Dear sir or madam, would you read my book? It took me years to write, would you take a look

Dear sir or madam, would you read my book? It took me years to write, won't you take a look

Eleven copies of Sounds of Soldiers arrived on Wednesday. I am a paperback writer. The copy on the back cover is much too big- I’ll do a revision to change that at some point- but I’m happy with the rest of the package. You can buy the paperback from Lulu.com or you can get a signed copy direct from me for the same price. See the ordering details below. Most of this batch is earmarked already, so I’m initially only offering two. Be quick if you want your signed copy. (More signed copies will be available in the future, never fear.)


The Sounds of Soldiers cover competition is cancelled

Due to poor take up the competition to win the original cover art from Sounds of Soldiers has been cancelled. I shall be using the artwork to generate publicity in other ways, if I can, but this one just wasn’t working.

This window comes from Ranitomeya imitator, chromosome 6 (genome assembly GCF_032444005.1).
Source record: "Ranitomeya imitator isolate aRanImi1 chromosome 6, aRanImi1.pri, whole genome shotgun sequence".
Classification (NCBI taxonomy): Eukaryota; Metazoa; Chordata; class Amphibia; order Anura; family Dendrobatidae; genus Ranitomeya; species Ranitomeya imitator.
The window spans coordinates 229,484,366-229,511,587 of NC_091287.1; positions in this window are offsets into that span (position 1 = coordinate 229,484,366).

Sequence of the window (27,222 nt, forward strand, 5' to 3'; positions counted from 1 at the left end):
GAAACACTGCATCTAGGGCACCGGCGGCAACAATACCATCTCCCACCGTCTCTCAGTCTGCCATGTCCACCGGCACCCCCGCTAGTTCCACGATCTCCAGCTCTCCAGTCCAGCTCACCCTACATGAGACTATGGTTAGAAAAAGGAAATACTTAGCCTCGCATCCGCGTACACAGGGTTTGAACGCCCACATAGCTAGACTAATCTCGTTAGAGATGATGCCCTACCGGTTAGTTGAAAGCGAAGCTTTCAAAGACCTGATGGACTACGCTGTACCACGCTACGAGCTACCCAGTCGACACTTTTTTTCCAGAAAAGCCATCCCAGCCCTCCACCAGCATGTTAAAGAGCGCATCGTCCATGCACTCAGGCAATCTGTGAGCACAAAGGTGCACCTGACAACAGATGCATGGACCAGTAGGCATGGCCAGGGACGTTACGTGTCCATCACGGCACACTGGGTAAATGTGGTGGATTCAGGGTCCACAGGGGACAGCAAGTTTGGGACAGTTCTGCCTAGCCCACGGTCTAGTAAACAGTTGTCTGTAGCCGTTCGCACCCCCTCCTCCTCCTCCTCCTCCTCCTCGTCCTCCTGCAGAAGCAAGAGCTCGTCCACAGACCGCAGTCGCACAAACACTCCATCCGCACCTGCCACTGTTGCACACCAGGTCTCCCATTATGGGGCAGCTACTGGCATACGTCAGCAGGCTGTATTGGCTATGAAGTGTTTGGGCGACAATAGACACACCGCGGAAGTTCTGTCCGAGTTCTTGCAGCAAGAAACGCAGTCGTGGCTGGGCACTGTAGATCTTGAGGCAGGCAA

You can buy Sounds of Soldiers as a paperback or pdf download from Lulu.com or for Amazon’s Kindle ebook reader from Amazon UK or Amazon US.


Press release: Manchester author creates a dark Green future for the city

Manchester based author Ian Pattinson imagines a Green future for Manchester after a cataclysmic war rips apart Europe and destroys the United States in Sounds of Soldiers. Returning to the city after five years on the continent reporting on the war, Robert Jones sets out to reconnect with friends and family and find out how life has changed away from the front line. Presented as a travelogue with flashbacks to the war, Robert finds recycling projects, a new sense of community and shadows and ghosts reaching across the Channel for him.

The novella was written as a reaction to the narrow focus of technothrillers and the overblown rhetoric coming from the United States since the 2008 election. “There are a lot of books which create ludicrous wars to make a, usually rightwing, political point. They always concentrate on the politicians and military personnel, the USA always wins and everything returns to normal afterwards. I used
to read a lot of them, but they often left me unsatisfied. I wanted to create a story which looked at the effect on civilians, where there was an aftermath and where the USA didn’t win. Some of the wilder commentary coming out of the States before and since the election of Barack Obama gave me a basis for the war- what if a US government believed some of this stuff and went overboard in reacting to it?”